A new state AIDS bureau has opened its doors to cope with a growing number of cases, but advocates of those infected with the deadly virus say public apathy is at an all-time high.

Ben Barr, executive director of the volunteer Utah AIDS Foundation, said it's getting tougher to meet emergency needs as donations and grants dwindle.The cupboards of the foundation's food bank are nearly bare, he said, and some sufferers with no other resource may go hungry.

"There's just no money," Barr said. "We've never had to turn people away, but I'm afraid in the next year it may come to that."

Geoff Wertzberger, director of the new State Bureau of HIV-AIDS Prevention, said part of the problem lies in a widespread belief that Utah has managed to escape the worst of the epidemic.

In fact, he said, "As total number of AIDS cases go, state-by-state we are closer to the middle than the bottom."

The new agency has taken over the job formerly done by the Health Department's Bureau of Epidemiology. Wertzberger said the change was made for practical reasons.

"It is a nice recognition as a major health problem overall," he said. "But it was simply a move to make us more responsive to the needs."

Since 1983, when record-keeping began, there have been 376 cases of AIDS in Utah, and 228 men, women and children have died. Twenty-five new cases have diagnosed this year.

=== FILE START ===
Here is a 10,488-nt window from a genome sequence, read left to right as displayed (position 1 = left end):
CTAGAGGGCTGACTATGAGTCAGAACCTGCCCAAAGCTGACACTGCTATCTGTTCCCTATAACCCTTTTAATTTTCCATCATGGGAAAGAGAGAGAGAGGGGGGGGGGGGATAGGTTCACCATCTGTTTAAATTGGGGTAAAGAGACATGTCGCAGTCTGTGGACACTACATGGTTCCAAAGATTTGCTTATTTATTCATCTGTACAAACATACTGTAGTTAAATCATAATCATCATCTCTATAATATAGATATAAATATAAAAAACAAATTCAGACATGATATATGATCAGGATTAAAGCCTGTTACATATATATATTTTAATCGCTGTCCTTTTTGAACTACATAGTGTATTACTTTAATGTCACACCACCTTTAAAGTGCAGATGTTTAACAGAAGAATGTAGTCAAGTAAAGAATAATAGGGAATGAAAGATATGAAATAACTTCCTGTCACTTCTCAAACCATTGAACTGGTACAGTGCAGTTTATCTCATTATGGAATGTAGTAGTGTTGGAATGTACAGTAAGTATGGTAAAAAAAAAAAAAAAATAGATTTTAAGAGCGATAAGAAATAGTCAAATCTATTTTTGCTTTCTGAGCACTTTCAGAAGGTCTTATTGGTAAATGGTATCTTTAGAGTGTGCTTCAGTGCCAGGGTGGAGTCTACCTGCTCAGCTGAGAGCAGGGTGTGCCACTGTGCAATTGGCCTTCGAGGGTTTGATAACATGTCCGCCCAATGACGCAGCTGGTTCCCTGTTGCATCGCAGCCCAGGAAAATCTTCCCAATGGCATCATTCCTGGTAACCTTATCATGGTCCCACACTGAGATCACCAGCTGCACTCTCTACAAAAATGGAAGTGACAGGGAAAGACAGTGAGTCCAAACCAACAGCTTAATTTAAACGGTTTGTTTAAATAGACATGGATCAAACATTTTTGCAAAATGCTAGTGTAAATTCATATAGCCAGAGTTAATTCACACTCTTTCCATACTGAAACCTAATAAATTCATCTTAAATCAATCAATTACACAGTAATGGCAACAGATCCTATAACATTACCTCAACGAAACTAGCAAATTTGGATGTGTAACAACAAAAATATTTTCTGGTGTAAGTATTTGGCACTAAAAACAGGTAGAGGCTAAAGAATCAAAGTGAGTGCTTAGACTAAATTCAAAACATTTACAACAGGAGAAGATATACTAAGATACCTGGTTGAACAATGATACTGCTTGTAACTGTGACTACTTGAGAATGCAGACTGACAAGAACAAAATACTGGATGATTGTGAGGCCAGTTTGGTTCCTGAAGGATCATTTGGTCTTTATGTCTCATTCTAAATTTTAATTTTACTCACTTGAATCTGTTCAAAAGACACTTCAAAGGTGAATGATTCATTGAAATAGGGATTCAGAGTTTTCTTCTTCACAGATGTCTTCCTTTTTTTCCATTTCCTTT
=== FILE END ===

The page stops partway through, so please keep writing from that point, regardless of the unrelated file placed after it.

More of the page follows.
Utah's numbers seem insignificant compared to New York's, with 34,496 last year alone. But Idaho had 79 cases in 1990, Alaska had 99 and North Dakota the least with 34.

Wertzberger and his 15-member staff perform a variety of functions, including tracking the number of developed AIDS cases and people who are infected with the human immunodeficiency virus, or HIV, that causes it.

The bureau also notifies the partners of newly diagnosed patients and teaches preventive measures.

The AIDS Foundation also provides a spectrum of support, but Barr said its emergency assistance fund has twice been depleted this year.

The foundation's budget was $20,000 in 1988 and about $250,000 in 1990. A three-year, $250,000 grant runs out this year, and Barr said services may have to be cut.

Robert Austin, the foundation's associate director, suggests the public simply may be tired of hearing about the disease.

"I think the nation as a whole has a pretty short attention span. It's pretty hard to go day in and day out dealing with HIV as something that's always newsworthy," he said.

Education remains the best defense against the virus, and Wertzberger said that has "drastically slowed" its spread.

Barr relies heavily on volunteer teachers, including a handful of people with AIDS.

"Instead of coming here for help, they come here to help," he said.